It’s been another year of extreme weather and climate change ministers and negotiators are meeting again, this time in Doha. UN climate change talks are set to begin on November 26. Oxfam is calling on governments, including the New Zealand Government, to rise above our narrowly-defined self interest and make real progress towards a fair, ambitious and binding global deal.
It’s been another year of extreme weather and climate change ministers and negotiators are meeting again, this time in Doha. UN climate change talks are set to begin on November 26. It is an ironic location, being the birthplace of the infamous, and stalled, “Doha Development Round”, which has left poor countries hanging, unable persuade the most powerful nations to play fair.
Oxfam is calling on governments, including the New Zealand Government, to rise above our narrowly-defined self interest and make real progress towards a fair, ambitious and binding global deal. If we don’t cooperate, we all lose.
In Bali in 2007 the world – including New Zealand – came together to tackle climate change and agreed the Bali Action Plan, which established a pathway for all nations to take action on their greenhouse gas emissions and pay for the damage that industrialised countries have caused. In Copenhagen in 2009, a deal was supposed to be sealed, putting us on a path to avoid a catastrophic future and to help poor and vulnerable people protect themselves from the climate impacts that they had little or no responsibility for…but negotiators flew away in defeat. In Cancun in 2010 they got back together to salvage the process, this time successfully establishing a Green Climate Fund as the channel for climate adaptation money, of which they made a commitment to provide $100 billion annually.
There is however a problem – two years later, the Green Climate Fund is still empty.
Adding insult to injury, the one thing negotiators were able to accomplish in Copenhagen was a down payment of $30 billion to poor countries for 2010-2012, called “Fast Start Finance”. Rich countries – again including New Zealand – agreed that this finance would be “new and additional”. But today Oxfam publishes new research titled “The looming climate ‘fiscal cliff’: An evaluation of Fast Start Finance and its lessons for the future” showing that this money has been anything but. In fact, only 33 per cent of Fast Start Finance can be considered new – the remainder of the money was pledged before the Copenhagen conference – and at most only 24 per cent was additional to existing aid promises.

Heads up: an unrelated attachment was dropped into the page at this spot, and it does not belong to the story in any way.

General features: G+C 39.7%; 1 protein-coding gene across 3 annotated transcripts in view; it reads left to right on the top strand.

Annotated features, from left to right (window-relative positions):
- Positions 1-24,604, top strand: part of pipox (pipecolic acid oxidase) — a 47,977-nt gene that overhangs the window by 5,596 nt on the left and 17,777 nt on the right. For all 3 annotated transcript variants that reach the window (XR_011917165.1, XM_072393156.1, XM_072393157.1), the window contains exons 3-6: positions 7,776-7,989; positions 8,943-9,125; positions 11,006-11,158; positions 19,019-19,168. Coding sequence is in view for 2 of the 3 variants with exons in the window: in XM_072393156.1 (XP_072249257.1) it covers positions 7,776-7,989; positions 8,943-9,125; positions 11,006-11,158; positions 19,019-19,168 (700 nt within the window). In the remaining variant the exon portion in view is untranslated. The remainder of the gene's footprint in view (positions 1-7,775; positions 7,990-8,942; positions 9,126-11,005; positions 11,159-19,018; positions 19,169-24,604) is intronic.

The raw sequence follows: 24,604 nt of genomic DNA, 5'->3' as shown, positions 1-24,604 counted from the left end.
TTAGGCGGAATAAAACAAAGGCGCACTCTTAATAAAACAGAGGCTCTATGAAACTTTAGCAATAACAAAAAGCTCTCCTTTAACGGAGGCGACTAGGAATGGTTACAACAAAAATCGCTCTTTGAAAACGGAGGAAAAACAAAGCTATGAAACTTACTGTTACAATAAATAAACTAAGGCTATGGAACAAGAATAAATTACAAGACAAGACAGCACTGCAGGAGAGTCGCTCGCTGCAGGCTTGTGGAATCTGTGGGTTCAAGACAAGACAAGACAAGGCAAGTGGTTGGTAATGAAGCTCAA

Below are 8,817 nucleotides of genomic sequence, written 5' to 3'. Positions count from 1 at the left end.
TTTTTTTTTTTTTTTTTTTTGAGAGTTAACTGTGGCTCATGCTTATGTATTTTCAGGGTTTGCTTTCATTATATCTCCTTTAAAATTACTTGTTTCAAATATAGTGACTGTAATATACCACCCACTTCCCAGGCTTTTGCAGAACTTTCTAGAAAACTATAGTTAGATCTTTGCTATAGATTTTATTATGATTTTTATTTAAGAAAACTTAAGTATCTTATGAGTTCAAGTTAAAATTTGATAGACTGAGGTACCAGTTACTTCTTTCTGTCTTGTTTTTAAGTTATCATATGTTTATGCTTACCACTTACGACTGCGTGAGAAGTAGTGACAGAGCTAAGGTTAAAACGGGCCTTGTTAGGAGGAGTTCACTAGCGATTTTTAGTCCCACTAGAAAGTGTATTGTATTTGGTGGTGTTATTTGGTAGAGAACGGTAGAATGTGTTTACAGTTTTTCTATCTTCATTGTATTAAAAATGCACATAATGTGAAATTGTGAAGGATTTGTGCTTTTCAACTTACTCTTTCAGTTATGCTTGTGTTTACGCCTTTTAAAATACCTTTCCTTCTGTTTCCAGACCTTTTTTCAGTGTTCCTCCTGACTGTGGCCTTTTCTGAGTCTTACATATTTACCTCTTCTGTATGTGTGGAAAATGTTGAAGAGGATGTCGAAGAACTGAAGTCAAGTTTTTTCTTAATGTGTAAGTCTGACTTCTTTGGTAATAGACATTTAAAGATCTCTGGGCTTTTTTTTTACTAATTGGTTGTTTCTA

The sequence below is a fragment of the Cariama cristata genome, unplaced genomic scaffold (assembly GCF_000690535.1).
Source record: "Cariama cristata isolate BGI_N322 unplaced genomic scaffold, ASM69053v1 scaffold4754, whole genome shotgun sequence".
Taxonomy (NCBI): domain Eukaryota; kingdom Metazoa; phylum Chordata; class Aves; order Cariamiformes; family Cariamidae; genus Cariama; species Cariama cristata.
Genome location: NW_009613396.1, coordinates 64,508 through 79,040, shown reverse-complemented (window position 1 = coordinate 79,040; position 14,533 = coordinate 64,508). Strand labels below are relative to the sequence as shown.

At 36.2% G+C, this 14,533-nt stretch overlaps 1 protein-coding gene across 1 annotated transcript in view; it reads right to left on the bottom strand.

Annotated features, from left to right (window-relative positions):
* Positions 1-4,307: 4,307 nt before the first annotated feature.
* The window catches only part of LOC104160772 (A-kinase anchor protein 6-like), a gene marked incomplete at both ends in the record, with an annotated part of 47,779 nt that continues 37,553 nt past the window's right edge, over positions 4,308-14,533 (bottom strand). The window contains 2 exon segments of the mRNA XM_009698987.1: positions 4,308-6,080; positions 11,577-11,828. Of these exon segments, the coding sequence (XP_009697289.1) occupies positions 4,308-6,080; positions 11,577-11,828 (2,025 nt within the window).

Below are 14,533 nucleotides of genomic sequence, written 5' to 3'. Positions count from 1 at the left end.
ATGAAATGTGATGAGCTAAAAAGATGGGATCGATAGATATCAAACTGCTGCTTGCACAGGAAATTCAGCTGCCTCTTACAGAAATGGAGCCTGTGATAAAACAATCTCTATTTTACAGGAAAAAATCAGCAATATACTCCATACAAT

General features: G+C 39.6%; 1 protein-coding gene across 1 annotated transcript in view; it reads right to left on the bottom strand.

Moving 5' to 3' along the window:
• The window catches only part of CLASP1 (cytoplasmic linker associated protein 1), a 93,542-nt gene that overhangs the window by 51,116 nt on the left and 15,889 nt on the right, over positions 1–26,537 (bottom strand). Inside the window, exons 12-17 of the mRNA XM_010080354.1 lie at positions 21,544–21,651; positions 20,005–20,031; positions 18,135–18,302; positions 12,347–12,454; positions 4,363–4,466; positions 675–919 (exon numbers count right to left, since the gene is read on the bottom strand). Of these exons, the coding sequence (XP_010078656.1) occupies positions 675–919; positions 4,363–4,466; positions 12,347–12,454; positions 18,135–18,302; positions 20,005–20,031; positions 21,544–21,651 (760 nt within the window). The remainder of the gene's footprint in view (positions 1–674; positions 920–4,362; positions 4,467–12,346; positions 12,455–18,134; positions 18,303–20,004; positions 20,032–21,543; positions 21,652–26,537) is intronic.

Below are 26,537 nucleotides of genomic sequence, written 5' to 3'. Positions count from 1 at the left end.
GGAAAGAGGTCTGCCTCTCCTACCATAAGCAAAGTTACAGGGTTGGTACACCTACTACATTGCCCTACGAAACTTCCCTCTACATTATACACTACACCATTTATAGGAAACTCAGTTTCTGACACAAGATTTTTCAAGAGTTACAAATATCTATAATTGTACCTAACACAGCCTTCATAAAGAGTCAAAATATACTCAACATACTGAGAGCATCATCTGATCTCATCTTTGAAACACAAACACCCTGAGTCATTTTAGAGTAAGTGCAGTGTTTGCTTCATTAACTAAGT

As far as New Zealand’s behaviour, 100 per cent of the Fast Start Finance provided has come out of the aid budget. Barry Coates, Executive Director of Oxfam New Zealand, said, “There is a fundamental problem here. Money to help poor countries cope with the devastating effects of climate change should not be confused with aid. It is our small contribution towards helping poor nations cope with the pollution we caused. Raiding the aid budget to pay this debt means fewer kids will get to go to school, women will still have to walk huge distances to get water, and people will continue to get sick because they have no toilets.”
Despite almost universal acceptance of climate science and acknowledgement that climate change is one of the most profound problems facing humanity, our government is backpedalling on any meaningful solution. Coates said, “We still have the fifth highest per capita emissions in the OECD, but our ETS has been gutted to the point where commitments are pushed out to the never-never and the carbon price is so low that it creates no incentive for a change in practice.
“New Zealand has undermined the Kyoto Protocol, the world’s only legally binding mechanism to reduce climate change pollution, by reneging on the agreement for a second commitment period. Meanwhile, our negotiators continue to push for self-interest in the form of rule changes that would let us off the hook for cutting down all the trees planted in the 1990s, as well as fiddling with carbon accounting to avoid us having to actually reduce emissions at all.
“This is simply incoherent. What’s more, basic morality and ethics dictate that we should not unload the consequences of our actions on innocent, vulnerable people…not to mention our own children, and theirs.
“New Zealand negotiators are in Doha now. They have the obligation to lead and not play the politics of self-interest. Funding to protect the world’s most vulnerable people, including our Pacific neighbours, is crucial. We need progress to reduce shipping emissions, as well as new taxes on financial transactions in order to generate revenue for the Green Climate Fund, so it is not left as an empty shell for the third year in a row.
“Business as usual is destroying our planet and endangering the lives of millions of people. We can benefit as a society from climate action. It is time for our government to start living up to our commitments and stop damaging our hard-earned reputation for climate responsibility,” said Coates.